Arthur C Clarke’s third law of prediction states that “any sufficiently advanced technology is indistinguishable from magic”. It could be argued that videogames fit that description, but how many are truly magical? Experiences that imprint on your mind, that have to be shared with friends, that take your breath away, come along every few years.
AionGuard is built with magical technology. More importantly, it looks like it might just be magical.
“It’s been going for about two years now,” begins Christofer Sundberg, co-founder and creative director of Avalanche, “and we were initially doing it with a publisher as a huge war game, the epic scale of World War One, but then that didn’t really fit the publisher so it kind of mutated into a sci-fi game. Then that went head-to-head with another game in the publisher’s stable and became a fantasy game… It’s a long story.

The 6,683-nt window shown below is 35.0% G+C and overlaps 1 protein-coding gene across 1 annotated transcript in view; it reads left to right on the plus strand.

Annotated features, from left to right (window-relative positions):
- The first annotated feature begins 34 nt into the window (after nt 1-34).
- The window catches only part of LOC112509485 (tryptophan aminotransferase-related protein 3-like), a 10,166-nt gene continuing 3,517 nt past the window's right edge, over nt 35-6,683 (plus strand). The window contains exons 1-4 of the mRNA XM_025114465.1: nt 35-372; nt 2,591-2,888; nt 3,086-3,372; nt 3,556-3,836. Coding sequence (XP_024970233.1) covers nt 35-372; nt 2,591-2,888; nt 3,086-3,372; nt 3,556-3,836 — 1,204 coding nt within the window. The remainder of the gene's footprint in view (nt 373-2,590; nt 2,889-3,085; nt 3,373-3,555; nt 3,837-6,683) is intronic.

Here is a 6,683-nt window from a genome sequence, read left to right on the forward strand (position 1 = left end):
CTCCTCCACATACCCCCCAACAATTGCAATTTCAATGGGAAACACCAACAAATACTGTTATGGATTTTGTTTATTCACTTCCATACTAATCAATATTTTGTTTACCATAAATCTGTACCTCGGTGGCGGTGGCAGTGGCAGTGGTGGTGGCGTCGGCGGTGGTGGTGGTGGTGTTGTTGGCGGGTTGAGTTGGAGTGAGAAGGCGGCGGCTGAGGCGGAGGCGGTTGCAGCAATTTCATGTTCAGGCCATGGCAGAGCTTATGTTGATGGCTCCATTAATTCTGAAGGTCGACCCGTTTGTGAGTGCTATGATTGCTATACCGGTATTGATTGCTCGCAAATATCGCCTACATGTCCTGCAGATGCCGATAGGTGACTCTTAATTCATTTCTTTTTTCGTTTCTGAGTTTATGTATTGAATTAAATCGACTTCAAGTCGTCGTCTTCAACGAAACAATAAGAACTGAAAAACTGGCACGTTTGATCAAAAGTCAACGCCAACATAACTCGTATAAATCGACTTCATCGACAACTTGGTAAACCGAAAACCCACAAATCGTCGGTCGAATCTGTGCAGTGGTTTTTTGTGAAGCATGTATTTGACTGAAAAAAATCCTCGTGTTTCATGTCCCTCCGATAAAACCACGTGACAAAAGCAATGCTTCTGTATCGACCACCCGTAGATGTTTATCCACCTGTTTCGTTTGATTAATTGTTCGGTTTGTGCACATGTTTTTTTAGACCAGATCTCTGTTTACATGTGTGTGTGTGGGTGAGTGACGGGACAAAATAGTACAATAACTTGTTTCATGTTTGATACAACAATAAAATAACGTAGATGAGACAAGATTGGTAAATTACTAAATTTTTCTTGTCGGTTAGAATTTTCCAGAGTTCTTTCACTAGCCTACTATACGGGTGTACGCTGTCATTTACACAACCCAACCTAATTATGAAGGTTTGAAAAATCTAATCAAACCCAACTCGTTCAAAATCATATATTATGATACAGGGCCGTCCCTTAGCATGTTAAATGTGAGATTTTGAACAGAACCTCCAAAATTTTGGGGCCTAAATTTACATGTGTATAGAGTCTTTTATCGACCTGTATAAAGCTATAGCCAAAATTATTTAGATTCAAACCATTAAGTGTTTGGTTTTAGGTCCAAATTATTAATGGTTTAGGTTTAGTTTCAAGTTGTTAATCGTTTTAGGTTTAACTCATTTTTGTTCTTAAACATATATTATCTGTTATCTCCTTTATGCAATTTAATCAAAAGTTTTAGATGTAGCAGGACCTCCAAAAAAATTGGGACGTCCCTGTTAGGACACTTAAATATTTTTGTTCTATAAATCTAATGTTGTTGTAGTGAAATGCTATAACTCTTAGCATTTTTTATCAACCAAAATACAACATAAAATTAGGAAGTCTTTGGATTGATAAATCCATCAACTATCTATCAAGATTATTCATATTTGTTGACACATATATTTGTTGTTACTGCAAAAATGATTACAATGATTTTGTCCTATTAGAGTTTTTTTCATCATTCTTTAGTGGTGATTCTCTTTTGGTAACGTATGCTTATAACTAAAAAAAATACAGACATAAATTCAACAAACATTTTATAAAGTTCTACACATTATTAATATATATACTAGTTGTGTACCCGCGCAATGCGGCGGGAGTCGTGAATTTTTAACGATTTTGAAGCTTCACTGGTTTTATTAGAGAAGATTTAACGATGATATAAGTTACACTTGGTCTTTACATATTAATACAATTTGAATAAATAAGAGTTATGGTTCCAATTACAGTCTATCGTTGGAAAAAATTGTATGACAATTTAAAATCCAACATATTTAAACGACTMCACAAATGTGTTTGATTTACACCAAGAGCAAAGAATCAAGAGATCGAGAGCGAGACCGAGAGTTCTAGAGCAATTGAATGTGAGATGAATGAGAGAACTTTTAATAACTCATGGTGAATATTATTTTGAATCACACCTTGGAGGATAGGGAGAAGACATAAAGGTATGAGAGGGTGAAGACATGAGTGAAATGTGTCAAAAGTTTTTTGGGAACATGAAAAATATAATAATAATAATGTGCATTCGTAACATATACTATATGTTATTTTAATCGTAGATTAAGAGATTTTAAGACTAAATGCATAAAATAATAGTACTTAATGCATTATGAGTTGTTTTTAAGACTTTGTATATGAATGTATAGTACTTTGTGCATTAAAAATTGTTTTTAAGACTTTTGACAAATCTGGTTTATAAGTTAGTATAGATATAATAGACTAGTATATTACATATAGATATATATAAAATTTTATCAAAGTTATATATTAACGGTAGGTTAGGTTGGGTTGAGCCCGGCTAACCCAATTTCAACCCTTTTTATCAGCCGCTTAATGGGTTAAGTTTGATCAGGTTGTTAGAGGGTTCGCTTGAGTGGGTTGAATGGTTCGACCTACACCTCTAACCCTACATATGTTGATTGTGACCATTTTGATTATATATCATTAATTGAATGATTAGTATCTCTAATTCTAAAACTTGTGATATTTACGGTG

“After that, we bought the rights back. There are obviously financial reasons why we will need a publisher, but while we are flexible enough to adapt we also need the game to keep its identity – it’s a very long-term project for us.”
AionGuard is an open-world fantasy, a game of dizzying heights, fantastic beasts and, above all else, magic. If its archetypes are recognisable, they’re also arresting. “Many of us old-timers came from a pen-and-paper roleplaying background before computer games,” begins Odd Ahlgren, the game’s narrative director.
“We’ve had it with this standardisation of fantasy – it’s not exciting any more, it’s deteriorated into trivial re-hashings of the same old things.” But ‘fantasy’ doesn’t tell the whole story of AionGuard. This world is a melting-pot of science-fiction, steampunk, technology, fascism, mystery and games from the excellent Panzer Dragoon Orta to the failed experiment of Lair. If this is fantasy, it’s a gloriously broad strata.